By now we are all used to seeing its more or less successful results on Italian and international celebrities, but in fact the market of Botox-based procedures (cosmetic treatments that exploit the effects of type A botulin toxin) involves a large number of individuals. Just to give an idea, about 250,ooo procedures were done in Italy in 2014. It is therefore natural to wonder about the possible side effects of this practice. One fairly unpredictable consequence concerns the emotional domain, and in particular the perception of emotional information and facial expressions. "The thankfully temporary paralysis of facial muscles that this toxin causes impairs our ability to capture the meaning of other people's facial expressions", explains Jenny Baumeister, research scientist at the International School for Advanced Studies (SISSA) in Trieste and first author of a study just published in the journal Toxicon (and carried out with the collaboration of Cattinara Hospital in Trieste).
Baumeister's intuition stems from a very well-known scientific theory, called embodiment. The idea is that the processing of emotional information, such as facial expressions, in part involves reproducing the same emotions on our own bodies. In other words, when we observe a smile, our face too tends to smile (often in an imperceptible and automatic fashion) as we try to make sense of that expression. However, if our facial muscles are paralyzed by Botox, then the process of understanding someone else's emotion expression may turn out to be more difficult.
Jenny Baumeister had a sample of subjects carrying out a series of different tests assessing their understanding of emotions, immediately before and two weeks after they had had a Botox-based aesthetic procedure, and compared the measurement with a similar sample of subjects that had no treatment. Regardless of the types of measurement (judgement or reaction times) the effect of the paralysis was obvious.
"The negative effect is very clear when the expressions observed are subtle. Instead when the smile is wide and overt, the subjects were still able to recognize it, even if they've had the treatment", explains Francesco Foroni, SISSA researcher who coordinated the study. "For very intense stimuli, although there was a definite tendency to perform worse, the difference was not significant. On the other hand, for "equivocal" stimuli that are more difficult to pick up, the effect of the paralysis was very strong".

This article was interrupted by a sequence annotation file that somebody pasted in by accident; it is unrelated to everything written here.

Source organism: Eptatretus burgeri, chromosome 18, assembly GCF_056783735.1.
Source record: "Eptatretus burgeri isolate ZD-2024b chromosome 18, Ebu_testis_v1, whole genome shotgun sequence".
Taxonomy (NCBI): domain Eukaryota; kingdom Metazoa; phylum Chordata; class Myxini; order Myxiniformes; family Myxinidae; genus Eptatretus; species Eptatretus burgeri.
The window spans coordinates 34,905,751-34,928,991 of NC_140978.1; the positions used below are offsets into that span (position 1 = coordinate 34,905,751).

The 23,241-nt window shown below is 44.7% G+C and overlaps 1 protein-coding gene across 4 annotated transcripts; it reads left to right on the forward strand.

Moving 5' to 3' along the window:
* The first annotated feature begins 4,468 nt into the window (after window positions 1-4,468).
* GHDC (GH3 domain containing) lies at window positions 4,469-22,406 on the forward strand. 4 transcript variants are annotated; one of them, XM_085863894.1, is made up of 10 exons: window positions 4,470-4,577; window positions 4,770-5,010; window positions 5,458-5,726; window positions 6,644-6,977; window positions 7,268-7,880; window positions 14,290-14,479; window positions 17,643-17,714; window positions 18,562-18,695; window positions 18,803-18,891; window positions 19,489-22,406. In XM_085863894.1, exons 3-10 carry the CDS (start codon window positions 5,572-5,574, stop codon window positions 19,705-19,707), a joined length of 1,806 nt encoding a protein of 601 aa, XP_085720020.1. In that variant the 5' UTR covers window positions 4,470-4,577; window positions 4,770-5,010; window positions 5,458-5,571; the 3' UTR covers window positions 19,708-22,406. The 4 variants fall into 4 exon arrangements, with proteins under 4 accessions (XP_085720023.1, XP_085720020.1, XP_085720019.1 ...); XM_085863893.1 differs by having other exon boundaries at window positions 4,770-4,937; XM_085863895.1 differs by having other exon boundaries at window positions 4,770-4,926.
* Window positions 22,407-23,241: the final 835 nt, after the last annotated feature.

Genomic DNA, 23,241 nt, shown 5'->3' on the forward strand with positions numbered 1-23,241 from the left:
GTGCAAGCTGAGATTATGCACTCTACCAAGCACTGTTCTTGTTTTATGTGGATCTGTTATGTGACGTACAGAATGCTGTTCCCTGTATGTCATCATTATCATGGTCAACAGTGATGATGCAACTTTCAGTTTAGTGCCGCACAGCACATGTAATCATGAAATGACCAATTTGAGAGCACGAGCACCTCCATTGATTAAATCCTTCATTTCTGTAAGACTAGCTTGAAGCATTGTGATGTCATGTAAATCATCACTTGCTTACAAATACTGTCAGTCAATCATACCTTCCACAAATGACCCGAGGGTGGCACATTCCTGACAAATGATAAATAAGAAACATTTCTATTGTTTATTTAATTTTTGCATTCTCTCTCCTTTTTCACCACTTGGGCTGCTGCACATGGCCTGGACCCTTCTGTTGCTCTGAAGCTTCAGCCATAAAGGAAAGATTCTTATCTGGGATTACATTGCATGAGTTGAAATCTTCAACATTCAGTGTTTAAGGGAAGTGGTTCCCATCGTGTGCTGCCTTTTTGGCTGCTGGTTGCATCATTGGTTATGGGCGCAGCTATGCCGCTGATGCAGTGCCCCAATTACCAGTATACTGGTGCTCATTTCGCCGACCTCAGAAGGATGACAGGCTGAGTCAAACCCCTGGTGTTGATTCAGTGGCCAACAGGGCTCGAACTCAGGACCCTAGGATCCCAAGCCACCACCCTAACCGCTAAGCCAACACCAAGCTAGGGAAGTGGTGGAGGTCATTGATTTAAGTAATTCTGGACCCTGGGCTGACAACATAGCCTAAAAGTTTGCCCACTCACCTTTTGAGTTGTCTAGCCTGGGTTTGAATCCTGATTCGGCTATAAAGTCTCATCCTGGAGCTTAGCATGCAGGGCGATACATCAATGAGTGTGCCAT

The finding confirms the assumption that, to some extent at least, "embodied" processes help us understand emotions. It also suggests that the negative influence of Botox may be manifest precisely in those situations in which this help could prove most useful. For instance, think of a normal conversation between two individuals, where mutual understanding is vital to ensure proper social interaction: failure to pick up on emotional nuances or sudden changes in the other person's mood can make the difference between successful communication and communication breakdown.
"Our study was devised to investigate embodied cognition. At the same time, we think that awareness of this consequence will be of use to those involved in aesthetic medicine, not least to adequately inform people seeking to undergo these treatments" commented Foroni.